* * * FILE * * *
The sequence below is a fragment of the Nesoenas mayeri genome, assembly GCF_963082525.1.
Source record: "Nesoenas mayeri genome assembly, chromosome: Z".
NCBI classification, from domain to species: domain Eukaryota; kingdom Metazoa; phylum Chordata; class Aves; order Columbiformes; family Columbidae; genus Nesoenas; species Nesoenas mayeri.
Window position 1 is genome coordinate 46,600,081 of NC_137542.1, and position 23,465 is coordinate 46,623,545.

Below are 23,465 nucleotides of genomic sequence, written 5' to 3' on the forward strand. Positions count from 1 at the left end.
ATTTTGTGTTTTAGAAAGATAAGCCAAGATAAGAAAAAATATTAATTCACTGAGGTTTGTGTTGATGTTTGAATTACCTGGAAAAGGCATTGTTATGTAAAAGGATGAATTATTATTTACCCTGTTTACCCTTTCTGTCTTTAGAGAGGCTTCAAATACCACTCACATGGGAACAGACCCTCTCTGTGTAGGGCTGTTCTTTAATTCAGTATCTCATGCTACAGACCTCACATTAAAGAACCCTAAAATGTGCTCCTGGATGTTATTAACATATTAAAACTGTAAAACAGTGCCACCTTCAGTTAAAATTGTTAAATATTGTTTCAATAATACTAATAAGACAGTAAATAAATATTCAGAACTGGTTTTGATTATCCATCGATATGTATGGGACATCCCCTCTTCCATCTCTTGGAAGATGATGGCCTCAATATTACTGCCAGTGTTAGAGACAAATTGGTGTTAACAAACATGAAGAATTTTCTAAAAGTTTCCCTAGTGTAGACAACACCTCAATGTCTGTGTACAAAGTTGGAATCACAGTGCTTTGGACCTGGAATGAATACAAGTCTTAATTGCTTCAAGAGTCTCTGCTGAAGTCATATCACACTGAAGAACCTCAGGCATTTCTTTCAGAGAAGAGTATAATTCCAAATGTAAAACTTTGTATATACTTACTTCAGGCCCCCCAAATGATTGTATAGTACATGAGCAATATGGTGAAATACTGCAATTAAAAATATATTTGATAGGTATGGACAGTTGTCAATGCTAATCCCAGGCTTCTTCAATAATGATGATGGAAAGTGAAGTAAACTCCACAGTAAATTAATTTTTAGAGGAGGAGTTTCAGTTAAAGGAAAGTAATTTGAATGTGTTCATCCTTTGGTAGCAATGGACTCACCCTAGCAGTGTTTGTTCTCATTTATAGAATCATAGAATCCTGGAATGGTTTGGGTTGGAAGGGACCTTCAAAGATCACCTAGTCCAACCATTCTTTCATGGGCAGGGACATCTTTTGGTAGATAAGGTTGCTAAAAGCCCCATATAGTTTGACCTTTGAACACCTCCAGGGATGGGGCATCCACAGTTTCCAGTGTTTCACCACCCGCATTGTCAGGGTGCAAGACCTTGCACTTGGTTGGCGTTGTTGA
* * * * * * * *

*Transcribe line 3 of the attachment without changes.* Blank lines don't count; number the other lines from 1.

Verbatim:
NCBI classification, from domain to species: domain Eukaryota; kingdom Metazoa; phylum Chordata; class Aves; order Columbiformes; family Columbidae; genus Nesoenas; species Nesoenas mayeri.